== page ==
TFAP2C regulates transcription in human naive pluripotency by opening enhancers

  • Nature Cell Biologyvolume 20pages553564 (2018)
  • doi:10.1038/s41556-018-0089-0
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Naive and primed pluripotent human embryonic stem cells bear transcriptional similarity to pre- and post-implantation epiblast and thus constitute a developmental model for understanding the pluripotent stages in human embryo development. To identify new transcription factors that differentially regulate the unique pluripotent stages, we mapped open chromatin using ATAC-seq and found enrichment of the activator protein-2 (AP2) transcription factor binding motif at naive-specific open chromatin. We determined that the AP2 family member TFAP2C is upregulated during primed to naive reversion and becomes widespread at naive-specific enhancers. TFAP2C functions to maintain pluripotency and repress neuroectodermal differentiation during the transition from primed to naive by facilitating the opening of enhancers proximal to pluripotency factors. Additionally, we identify a previously undiscovered naive-specific POU5F1 (OCT4) enhancer enriched for TFAP2C binding. Taken together, TFAP2C establishes and maintains naive human pluripotency and regulates OCT4 expression by mechanisms that are distinct from mouse.

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The authors thank the UCLA Broad Stem Cell Research Center (BSCRC) Flow Cytometry core and the UCLA BSCRC High Throughput Sequencing Core for technical assistance. W.A.P. was supported by the Jane Coffin Childs Memorial Fund for Medical Research and a UCLA BSCRC Postdoctoral Training Fellowship. D.C. is supported by a UCLA BSCRC Postdoctoral Training Fellowship. W.L. is supported by the Philip J. Whitcome Fellowship from the UCLA Molecular Biology Institute and a scholarship from the Chinese Scholarship Council. Work was funded by R01 HD079546 (ATC) and a NHMRC project grant APP1104560 (to J.M.P.) and a Sylvia and Charles Viertel Senior Medical Research Fellowships (to J.M.P.). All work with human pre-implantation embryos was funded by UCLA BSCRC and not the National Institute of Health. S.E.J. is a fellow of the Howard Hughes Medical Institute.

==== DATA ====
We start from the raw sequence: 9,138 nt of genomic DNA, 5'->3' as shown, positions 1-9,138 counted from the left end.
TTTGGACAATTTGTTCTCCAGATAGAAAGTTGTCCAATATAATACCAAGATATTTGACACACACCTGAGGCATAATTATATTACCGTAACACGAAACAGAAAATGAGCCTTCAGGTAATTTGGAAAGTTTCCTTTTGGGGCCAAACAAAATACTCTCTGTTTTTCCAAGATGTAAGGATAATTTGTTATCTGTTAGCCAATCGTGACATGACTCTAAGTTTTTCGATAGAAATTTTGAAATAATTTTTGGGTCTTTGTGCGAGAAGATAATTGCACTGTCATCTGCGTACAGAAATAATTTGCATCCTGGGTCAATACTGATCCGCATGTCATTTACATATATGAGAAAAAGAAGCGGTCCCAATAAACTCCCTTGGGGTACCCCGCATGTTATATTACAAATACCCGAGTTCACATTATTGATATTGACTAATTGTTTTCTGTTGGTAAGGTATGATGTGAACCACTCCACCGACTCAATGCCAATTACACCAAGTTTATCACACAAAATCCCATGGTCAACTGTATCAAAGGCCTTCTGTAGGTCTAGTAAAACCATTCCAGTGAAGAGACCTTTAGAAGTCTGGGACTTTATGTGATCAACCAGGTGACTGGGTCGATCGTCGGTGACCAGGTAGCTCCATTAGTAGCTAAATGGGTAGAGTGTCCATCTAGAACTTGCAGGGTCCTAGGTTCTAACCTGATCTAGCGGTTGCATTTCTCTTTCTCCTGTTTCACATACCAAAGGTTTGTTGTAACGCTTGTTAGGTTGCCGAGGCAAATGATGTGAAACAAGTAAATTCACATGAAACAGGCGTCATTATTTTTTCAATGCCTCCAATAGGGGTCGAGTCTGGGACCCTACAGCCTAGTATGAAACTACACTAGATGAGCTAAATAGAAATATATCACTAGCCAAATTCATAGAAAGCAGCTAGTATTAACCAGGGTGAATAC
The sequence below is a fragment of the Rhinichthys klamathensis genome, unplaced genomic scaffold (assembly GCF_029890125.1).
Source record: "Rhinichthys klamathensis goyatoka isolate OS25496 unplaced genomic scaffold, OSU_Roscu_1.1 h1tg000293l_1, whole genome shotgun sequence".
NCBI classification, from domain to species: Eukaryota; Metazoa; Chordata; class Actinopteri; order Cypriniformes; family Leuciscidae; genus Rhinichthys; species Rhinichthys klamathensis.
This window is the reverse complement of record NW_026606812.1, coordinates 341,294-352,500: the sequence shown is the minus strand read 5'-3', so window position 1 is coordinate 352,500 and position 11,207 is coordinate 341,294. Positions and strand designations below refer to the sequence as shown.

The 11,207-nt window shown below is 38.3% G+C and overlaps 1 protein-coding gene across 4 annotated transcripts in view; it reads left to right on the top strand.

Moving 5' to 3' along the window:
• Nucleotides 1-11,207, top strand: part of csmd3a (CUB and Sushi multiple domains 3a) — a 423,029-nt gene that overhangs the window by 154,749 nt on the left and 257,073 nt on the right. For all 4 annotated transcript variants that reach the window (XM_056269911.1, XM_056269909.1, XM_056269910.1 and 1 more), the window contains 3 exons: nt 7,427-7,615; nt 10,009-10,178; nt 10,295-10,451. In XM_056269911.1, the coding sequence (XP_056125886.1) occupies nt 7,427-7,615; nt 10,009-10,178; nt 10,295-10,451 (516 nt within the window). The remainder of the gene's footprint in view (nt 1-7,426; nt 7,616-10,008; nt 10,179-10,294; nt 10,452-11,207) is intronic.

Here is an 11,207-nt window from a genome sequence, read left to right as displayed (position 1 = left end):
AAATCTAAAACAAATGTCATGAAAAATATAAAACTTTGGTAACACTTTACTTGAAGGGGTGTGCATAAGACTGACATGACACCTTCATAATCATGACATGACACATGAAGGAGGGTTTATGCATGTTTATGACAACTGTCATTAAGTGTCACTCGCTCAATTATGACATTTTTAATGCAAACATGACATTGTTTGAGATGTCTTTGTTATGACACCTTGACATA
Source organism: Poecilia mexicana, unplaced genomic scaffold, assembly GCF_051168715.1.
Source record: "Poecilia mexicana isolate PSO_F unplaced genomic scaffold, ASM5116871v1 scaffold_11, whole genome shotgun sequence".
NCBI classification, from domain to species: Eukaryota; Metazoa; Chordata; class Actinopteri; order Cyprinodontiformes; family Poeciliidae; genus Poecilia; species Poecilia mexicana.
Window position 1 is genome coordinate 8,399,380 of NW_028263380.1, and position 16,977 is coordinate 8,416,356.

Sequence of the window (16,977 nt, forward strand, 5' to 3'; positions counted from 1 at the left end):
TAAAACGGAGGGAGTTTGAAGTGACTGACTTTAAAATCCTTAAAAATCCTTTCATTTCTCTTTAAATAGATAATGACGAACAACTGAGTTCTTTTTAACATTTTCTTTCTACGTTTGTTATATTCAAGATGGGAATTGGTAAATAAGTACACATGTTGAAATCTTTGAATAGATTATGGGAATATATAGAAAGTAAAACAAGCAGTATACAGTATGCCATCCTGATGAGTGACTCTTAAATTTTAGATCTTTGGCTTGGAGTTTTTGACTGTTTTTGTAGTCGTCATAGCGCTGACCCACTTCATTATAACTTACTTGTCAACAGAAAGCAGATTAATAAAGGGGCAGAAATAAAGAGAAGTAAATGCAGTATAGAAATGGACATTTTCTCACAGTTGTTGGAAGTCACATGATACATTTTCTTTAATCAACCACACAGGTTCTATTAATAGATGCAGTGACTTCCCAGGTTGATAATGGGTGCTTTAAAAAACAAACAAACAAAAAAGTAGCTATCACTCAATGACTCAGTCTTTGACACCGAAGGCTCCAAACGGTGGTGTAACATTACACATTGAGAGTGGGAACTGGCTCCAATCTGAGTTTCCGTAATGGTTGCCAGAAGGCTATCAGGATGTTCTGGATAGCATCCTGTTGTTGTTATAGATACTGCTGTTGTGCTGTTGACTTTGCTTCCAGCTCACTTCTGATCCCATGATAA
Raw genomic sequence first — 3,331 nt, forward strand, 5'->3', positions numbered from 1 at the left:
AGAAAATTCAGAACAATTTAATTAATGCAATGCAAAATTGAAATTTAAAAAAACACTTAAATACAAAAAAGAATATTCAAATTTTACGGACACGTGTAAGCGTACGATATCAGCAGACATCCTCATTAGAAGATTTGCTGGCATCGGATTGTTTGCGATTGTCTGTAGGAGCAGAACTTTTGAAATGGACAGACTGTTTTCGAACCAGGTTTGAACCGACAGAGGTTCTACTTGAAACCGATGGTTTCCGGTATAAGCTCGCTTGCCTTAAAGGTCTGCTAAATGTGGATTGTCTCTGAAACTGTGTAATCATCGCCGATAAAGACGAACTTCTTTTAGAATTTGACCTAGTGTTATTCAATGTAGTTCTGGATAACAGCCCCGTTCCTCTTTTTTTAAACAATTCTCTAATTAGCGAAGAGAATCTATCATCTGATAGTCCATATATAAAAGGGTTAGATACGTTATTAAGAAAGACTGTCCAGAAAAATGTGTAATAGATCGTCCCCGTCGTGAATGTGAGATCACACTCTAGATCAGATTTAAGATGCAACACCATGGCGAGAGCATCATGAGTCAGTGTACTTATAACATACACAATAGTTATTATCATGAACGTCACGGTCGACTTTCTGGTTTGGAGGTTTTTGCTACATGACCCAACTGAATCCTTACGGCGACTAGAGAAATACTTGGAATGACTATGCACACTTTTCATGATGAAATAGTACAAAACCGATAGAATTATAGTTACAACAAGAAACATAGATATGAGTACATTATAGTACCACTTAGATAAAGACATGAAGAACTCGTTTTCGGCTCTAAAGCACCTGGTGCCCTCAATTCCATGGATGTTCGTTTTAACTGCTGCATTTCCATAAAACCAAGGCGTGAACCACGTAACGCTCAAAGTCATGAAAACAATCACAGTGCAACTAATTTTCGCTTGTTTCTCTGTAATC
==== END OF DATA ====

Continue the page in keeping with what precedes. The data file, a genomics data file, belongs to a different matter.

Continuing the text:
Author information

Author notes

    • William A. Pastor

    Present address: Department of Biochemistry, McGill University, Montreal, Quebec, Canada


  1. Department of Molecular, Cell and Developmental Biology, University of California Los Angeles, Los Angeles, CA, USA

    • William A. Pastor
    • , Wanlu Liu
    • , Di Chen
    • , Jamie Ho
    • , Rachel Kim
    • , Timothy J. Hunt
    • , Anastasia Lukianchikov
    • , Steven E. Jacobsen
    •  & Amander T. Clark
  2. Molecular Biology Institute, University of California, Los Angeles, CA, USA

    • Wanlu Liu
  3. Department of Anatomy and Developmental Biology, Monash University, Clayton, Victoria, Australia

    • Xiaodong Liu
    •  & Jose M. Polo
  4. Development and Stem Cells Program, Monash Biomedicine Discovery Institute, Clayton, Victoria, Australia

    • Xiaodong Liu
    •  & Jose M. Polo
  5. Australian Regenerative Medicine Institute, Monash University, Clayton, Victoria, Australia

    • Xiaodong Liu
    •  & Jose M. Polo
  6. Eli and Edythe Broad Center of Regenerative Medicine and Stem Cell Research, University of California Los Angeles, Los Angeles, CA, USA

    • Steven E. Jacobsen
    •  & Amander T. Clark
  7. Howard Hughes Medical Institute, University of California Los Angeles, Los Angeles, CA, USA

    • Steven E. Jacobsen


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W.A.P., D.C., J.H. R.K., T.J.H., A.L. and X.L. conducted experiments. W.A.P. and W.L. conducted bioinformatics analysis. W.A.P. and A.T.C. wrote the manuscript. J.M.P., S.E.J. and A.T.C. supervised the research.

Corresponding authors

Correspondence to Steven E. Jacobsen or Amander T. Clark.

Integrated supplementary information

  1. Supplementary Fig. 1 Properties of ATAC-seq libraries and ATAC-seq peaks.